http://picasaweb.google.com/joshuajoung/MotorRetention#5305740232885607458

So here is what it looks like when the t-nuts are installed in the centering ring. It's a very clean look.
http://picasaweb.google.com/joshuajoung/MotorRetention#5305740226538622194

Finally, here is what the entire setup looks like. The mirror clips are secured down via the screws which are screwed into the t-nut. The clips, in turn, secure the motor. In this case, the motor is a single use, so I would have wrapped a few layers of narrow masking tape in the back of the motor to create a thrust ring.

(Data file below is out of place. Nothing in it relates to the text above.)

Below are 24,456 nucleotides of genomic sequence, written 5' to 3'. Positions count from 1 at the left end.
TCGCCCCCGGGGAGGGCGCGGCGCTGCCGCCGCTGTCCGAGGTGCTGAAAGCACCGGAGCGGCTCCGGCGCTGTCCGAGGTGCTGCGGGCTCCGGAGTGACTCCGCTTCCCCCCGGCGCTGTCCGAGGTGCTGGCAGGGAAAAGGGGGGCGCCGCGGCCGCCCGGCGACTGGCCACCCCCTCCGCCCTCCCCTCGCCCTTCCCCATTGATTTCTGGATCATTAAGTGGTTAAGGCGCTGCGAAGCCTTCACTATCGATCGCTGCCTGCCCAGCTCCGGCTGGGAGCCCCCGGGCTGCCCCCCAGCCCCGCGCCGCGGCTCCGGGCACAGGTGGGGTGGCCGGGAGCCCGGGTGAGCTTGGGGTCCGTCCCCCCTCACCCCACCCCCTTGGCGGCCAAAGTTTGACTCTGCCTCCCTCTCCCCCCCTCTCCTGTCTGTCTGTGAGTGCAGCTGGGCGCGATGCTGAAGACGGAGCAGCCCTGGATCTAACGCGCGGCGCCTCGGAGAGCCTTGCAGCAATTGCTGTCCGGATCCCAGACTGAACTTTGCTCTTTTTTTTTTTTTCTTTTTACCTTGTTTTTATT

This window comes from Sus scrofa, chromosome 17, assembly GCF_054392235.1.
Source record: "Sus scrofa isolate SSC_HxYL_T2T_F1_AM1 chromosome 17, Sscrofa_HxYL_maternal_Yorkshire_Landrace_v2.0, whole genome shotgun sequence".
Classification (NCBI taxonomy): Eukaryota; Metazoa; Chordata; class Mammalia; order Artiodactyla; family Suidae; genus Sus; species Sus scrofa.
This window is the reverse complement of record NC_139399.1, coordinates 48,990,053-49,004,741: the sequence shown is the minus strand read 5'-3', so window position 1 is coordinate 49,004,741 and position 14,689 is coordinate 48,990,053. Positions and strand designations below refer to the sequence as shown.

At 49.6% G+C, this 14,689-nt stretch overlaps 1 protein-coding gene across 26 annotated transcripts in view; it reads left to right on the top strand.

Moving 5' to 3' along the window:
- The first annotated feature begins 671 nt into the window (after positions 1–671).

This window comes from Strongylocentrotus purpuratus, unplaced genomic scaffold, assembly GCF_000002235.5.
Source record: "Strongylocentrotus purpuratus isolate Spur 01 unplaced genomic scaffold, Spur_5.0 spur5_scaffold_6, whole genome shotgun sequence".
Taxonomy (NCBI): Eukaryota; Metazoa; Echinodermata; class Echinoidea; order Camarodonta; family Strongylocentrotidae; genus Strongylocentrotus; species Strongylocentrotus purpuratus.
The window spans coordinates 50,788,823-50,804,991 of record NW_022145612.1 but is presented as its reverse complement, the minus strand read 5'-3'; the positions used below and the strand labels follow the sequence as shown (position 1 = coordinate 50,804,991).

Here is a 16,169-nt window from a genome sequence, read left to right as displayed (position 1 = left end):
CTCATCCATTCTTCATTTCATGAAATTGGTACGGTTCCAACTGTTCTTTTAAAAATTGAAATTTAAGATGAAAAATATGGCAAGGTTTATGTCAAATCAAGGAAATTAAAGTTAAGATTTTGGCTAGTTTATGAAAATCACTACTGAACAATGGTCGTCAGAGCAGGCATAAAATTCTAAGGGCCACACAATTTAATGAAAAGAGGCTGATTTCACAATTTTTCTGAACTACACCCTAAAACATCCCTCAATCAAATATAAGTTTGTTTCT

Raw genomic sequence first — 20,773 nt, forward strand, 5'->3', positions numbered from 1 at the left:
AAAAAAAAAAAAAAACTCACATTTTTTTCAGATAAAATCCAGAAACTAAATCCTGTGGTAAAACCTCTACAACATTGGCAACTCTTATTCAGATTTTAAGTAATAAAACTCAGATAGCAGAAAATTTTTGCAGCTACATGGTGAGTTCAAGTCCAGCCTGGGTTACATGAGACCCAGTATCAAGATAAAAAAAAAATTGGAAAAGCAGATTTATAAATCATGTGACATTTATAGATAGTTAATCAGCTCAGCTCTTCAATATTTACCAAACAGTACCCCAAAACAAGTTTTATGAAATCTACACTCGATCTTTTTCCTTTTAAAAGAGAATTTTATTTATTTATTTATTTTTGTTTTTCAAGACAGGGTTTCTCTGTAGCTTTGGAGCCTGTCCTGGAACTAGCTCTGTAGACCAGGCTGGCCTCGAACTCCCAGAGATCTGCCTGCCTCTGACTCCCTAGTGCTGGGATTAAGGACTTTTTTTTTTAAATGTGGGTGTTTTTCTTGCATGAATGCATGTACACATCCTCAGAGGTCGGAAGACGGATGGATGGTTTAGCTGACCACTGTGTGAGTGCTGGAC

http://picasaweb.google.com/joshuajoung/MotorRetention#5305740221860748338

The images are really big, because I couldn't get the link Picasa gives me for embedding pictures, so I had to copy the image URL and use '
' when I was posting. If they are too big, I'll change the images to just a link for the image.
 
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bobkrech

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I had the same problem and looked at the file but didn't see anything wrong with it.

Folks might want to download a program like the FastStone Image viewer to reduce the size of the image file. It's availabe for download here.

http://www.faststone.org/FSViewerDetail.htm

Bob Krech, TRF Moderator